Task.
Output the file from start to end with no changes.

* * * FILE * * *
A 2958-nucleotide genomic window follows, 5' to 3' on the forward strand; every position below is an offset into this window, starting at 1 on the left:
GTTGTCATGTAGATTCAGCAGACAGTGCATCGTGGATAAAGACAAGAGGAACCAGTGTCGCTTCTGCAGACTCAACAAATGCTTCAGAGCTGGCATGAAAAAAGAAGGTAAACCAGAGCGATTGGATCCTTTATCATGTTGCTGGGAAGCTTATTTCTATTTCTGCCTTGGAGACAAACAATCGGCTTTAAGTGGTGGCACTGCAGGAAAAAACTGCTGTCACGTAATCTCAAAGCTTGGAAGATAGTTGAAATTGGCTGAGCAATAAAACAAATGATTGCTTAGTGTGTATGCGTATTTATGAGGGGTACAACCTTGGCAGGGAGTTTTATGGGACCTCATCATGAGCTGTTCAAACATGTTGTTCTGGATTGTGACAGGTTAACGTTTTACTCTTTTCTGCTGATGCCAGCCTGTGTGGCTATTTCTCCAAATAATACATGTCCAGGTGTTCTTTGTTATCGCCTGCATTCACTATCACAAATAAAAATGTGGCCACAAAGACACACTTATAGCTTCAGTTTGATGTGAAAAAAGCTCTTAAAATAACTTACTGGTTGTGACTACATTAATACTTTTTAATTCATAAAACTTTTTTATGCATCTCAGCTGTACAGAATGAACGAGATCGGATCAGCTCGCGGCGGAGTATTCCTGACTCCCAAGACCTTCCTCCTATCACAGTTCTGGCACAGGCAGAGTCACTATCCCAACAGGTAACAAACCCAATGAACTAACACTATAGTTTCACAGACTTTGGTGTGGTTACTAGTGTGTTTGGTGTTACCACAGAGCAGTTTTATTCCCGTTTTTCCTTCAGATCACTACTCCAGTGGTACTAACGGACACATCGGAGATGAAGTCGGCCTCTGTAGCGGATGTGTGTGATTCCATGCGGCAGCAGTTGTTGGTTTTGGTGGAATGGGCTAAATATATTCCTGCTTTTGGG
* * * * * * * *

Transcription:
A 2958-nucleotide genomic window follows, 5' to 3' on the forward strand; every position below is an offset into this window, starting at 1 on the left:
GTTGTCATGTAGATTCAGCAGACAGTGCATCGTGGATAAAGACAAGAGGAACCAGTGTCGCTTCTGCAGACTCAACAAATGCTTCAGAGCTGGCATGAAAAAAGAAGGTAAACCAGAGCGATTGGATCCTTTATCATGTTGCTGGGAAGCTTATTTCTATTTCTGCCTTGGAGACAAACAATCGGCTTTAAGTGGTGGCACTGCAGGAAAAAACTGCTGTCACGTAATCTCAAAGCTTGGAAGATAGTTGAAATTGGCTGAGCAATAAAACAAATGATTGCTTAGTGTGTATGCGTATTTATGAGGGGTACAACCTTGGCAGGGAGTTTTATGGGACCTCATCATGAGCTGTTCAAACATGTTGTTCTGGATTGTGACAGGTTAACGTTTTACTCTTTTCTGCTGATGCCAGCCTGTGTGGCTATTTCTCCAAATAATACATGTCCAGGTGTTCTTTGTTATCGCCTGCATTCACTATCACAAATAAAAATGTGGCCACAAAGACACACTTATAGCTTCAGTTTGATGTGAAAAAAGCTCTTAAAATAACTTACTGGTTGTGACTACATTAATACTTTTTAATTCATAAAACTTTTTTATGCATCTCAGCTGTACAGAATGAACGAGATCGGATCAGCTCGCGGCGGAGTATTCCTGACTCCCAAGACCTTCCTCCTATCACAGTTCTGGCACAGGCAGAGTCACTATCCCAACAGGTAACAAACCCAATGAACTAACACTATAGTTTCACAGACTTTGGTGTGGTTACTAGTGTGTTTGGTGTTACCACAGAGCAGTTTTATTCCCGTTTTTCCTTCAGATCACTACTCCAGTGGTACTAACGGACACATCGGAGATGAAGTCGGCCTCTGTAGCGGATGTGTGTGATTCCATGCGGCAGCAGTTGTTGGTTTTGGTGGAATGGGCTAAATATATTCCTGCTTTTGGG